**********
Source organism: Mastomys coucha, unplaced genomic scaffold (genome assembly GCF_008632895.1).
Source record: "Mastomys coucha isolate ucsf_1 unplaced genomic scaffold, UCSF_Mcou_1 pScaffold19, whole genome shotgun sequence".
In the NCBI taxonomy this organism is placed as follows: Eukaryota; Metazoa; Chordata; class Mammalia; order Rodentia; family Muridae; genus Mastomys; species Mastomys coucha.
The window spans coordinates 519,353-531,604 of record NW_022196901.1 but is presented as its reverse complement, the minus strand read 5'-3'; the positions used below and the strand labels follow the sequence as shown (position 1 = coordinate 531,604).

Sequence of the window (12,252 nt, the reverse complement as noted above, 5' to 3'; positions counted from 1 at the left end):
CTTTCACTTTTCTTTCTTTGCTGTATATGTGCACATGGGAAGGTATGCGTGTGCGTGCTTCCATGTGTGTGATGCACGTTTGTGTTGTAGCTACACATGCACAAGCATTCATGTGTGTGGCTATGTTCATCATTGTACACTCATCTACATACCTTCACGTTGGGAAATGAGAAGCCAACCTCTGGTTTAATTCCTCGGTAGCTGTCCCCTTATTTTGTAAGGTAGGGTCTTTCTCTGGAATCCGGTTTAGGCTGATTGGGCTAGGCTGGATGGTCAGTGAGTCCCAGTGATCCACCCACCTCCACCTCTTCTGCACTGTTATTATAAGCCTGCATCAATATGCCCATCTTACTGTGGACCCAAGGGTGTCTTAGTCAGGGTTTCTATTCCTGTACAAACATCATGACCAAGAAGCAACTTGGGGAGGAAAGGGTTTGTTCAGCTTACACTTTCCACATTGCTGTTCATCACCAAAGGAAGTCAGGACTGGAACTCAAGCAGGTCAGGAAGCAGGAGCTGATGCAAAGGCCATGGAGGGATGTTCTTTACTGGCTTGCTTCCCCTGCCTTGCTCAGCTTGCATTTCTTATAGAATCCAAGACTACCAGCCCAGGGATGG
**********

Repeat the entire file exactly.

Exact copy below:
Source organism: Mastomys coucha, unplaced genomic scaffold (genome assembly GCF_008632895.1).
Source record: "Mastomys coucha isolate ucsf_1 unplaced genomic scaffold, UCSF_Mcou_1 pScaffold19, whole genome shotgun sequence".
In the NCBI taxonomy this organism is placed as follows: Eukaryota; Metazoa; Chordata; class Mammalia; order Rodentia; family Muridae; genus Mastomys; species Mastomys coucha.
The window spans coordinates 519,353-531,604 of record NW_022196901.1 but is presented as its reverse complement, the minus strand read 5'-3'; the positions used below and the strand labels follow the sequence as shown (position 1 = coordinate 531,604).

Sequence of the window (12,252 nt, the reverse complement as noted above, 5' to 3'; positions counted from 1 at the left end):
CTTTCACTTTTCTTTCTTTGCTGTATATGTGCACATGGGAAGGTATGCGTGTGCGTGCTTCCATGTGTGTGATGCACGTTTGTGTTGTAGCTACACATGCACAAGCATTCATGTGTGTGGCTATGTTCATCATTGTACACTCATCTACATACCTTCACGTTGGGAAATGAGAAGCCAACCTCTGGTTTAATTCCTCGGTAGCTGTCCCCTTATTTTGTAAGGTAGGGTCTTTCTCTGGAATCCGGTTTAGGCTGATTGGGCTAGGCTGGATGGTCAGTGAGTCCCAGTGATCCACCCACCTCCACCTCTTCTGCACTGTTATTATAAGCCTGCATCAATATGCCCATCTTACTGTGGACCCAAGGGTGTCTTAGTCAGGGTTTCTATTCCTGTACAAACATCATGACCAAGAAGCAACTTGGGGAGGAAAGGGTTTGTTCAGCTTACACTTTCCACATTGCTGTTCATCACCAAAGGAAGTCAGGACTGGAACTCAAGCAGGTCAGGAAGCAGGAGCTGATGCAAAGGCCATGGAGGGATGTTCTTTACTGGCTTGCTTCCCCTGCCTTGCTCAGCTTGCATTTCTTATAGAATCCAAGACTACCAGCCCAGGGATGG